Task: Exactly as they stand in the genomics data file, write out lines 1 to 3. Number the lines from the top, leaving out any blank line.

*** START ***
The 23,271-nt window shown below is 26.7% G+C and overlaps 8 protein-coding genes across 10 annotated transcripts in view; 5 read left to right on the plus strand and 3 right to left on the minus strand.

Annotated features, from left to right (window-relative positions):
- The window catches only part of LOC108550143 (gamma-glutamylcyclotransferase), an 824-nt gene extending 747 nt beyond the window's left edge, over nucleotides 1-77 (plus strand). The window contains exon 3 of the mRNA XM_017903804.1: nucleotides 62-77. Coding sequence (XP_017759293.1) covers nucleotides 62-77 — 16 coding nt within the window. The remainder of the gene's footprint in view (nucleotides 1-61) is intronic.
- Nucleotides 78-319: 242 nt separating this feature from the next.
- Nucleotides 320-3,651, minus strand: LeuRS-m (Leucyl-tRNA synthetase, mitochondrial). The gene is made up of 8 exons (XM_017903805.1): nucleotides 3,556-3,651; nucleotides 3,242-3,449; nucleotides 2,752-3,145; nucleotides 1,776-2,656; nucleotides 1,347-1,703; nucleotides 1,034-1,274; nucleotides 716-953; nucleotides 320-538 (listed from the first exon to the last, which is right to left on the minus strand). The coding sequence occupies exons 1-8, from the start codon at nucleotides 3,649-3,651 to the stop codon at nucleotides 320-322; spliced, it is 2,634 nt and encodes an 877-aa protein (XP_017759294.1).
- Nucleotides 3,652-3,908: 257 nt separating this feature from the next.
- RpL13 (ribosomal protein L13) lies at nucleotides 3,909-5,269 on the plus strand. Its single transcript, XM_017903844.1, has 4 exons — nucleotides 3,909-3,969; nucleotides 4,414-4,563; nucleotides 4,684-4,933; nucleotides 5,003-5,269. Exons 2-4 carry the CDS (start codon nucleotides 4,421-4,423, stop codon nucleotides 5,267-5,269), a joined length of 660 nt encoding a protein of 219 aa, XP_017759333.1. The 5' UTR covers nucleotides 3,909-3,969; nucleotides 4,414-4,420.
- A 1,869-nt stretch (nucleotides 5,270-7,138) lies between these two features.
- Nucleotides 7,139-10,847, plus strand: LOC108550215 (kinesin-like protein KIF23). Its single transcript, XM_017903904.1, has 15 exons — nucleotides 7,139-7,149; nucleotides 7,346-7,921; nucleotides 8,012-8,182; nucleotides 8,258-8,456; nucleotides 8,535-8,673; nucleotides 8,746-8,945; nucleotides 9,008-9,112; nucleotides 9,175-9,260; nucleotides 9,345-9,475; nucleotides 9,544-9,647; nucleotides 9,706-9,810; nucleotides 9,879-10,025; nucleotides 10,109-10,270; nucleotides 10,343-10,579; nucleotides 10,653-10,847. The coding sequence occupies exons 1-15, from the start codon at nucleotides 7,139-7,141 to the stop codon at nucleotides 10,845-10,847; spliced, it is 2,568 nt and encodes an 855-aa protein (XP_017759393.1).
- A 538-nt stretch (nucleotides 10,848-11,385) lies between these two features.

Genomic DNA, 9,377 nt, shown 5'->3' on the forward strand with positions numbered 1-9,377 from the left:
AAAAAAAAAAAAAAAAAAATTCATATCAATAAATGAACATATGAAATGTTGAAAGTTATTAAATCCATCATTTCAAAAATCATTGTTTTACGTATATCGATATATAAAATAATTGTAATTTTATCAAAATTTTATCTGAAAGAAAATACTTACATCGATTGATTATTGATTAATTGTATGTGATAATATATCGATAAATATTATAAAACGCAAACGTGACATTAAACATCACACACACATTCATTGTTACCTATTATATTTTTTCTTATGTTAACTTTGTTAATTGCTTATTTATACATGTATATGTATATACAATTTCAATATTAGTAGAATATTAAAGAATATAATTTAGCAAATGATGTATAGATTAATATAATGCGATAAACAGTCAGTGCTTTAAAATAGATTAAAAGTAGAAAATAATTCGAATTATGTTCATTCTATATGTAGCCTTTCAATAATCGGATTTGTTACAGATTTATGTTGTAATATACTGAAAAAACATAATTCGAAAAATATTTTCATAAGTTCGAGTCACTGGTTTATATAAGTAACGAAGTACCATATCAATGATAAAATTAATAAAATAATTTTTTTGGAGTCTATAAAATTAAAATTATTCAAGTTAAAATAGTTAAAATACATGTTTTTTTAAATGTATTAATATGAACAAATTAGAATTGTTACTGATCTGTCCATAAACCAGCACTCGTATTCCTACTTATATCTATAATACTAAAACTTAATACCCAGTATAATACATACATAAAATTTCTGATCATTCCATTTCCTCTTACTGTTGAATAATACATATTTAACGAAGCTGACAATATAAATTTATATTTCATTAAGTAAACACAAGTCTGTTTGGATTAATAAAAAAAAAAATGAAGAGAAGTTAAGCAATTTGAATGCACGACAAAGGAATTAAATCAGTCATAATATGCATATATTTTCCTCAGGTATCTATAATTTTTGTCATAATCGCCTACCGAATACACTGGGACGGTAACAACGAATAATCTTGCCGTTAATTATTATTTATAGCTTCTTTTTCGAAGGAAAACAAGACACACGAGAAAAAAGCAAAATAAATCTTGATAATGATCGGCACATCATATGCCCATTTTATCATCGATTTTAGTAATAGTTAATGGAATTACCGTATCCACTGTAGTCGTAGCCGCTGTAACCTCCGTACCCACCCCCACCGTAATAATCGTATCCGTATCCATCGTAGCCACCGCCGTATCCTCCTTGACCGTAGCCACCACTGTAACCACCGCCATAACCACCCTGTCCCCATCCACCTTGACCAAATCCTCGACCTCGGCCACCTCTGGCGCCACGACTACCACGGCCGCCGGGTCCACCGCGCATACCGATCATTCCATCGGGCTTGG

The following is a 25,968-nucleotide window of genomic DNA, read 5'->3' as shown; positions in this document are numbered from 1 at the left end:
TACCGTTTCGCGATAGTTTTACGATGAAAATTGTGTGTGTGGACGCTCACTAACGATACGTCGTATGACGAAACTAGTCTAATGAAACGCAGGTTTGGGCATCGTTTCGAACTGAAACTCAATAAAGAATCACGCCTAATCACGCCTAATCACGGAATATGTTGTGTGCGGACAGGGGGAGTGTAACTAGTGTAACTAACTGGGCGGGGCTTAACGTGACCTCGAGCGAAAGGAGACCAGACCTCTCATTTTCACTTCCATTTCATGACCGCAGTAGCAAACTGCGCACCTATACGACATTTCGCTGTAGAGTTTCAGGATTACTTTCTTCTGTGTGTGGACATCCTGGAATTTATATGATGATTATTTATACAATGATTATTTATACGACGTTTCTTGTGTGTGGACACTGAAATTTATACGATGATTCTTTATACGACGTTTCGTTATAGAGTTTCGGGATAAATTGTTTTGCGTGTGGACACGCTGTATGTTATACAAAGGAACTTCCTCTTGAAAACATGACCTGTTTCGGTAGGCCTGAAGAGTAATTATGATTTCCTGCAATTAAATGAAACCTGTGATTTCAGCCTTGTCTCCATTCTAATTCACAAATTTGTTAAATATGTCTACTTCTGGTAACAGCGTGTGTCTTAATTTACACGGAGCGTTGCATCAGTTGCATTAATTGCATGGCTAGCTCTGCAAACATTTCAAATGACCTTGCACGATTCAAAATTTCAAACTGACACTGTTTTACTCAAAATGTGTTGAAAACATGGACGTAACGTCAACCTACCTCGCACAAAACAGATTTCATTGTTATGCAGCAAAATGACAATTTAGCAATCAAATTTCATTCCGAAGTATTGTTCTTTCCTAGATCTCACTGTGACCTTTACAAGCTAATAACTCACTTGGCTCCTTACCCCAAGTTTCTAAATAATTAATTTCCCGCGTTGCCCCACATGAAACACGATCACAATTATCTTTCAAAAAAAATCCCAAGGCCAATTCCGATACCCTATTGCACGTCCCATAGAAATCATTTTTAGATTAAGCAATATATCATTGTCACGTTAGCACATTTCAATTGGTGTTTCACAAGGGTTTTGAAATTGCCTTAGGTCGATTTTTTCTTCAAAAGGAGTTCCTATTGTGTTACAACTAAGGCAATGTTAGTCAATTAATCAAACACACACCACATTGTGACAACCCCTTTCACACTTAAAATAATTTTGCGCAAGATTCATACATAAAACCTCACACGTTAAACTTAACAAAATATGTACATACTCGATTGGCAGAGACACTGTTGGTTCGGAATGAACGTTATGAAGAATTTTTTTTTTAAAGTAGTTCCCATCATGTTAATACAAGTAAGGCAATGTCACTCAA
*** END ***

The 23,271-nt window shown below is 26.7% G+C and overlaps 8 protein-coding genes across 10 annotated transcripts in view; 5 read left to right on the plus strand and 3 right to left on the minus strand.

Annotated features, from left to right (window-relative positions):
- The window catches only part of LOC108550143 (gamma-glutamylcyclotransferase), an 824-nt gene extending 747 nt beyond the window's left edge, over nucleotides 1-77 (plus strand). The window contains exon 3 of the mRNA XM_017903804.1: nucleotides 62-77. Coding sequence (XP_017759293.1) covers nucleotides 62-77 — 16 coding nt within the window. The remainder of the gene's footprint in view (nucleotides 1-61) is intronic.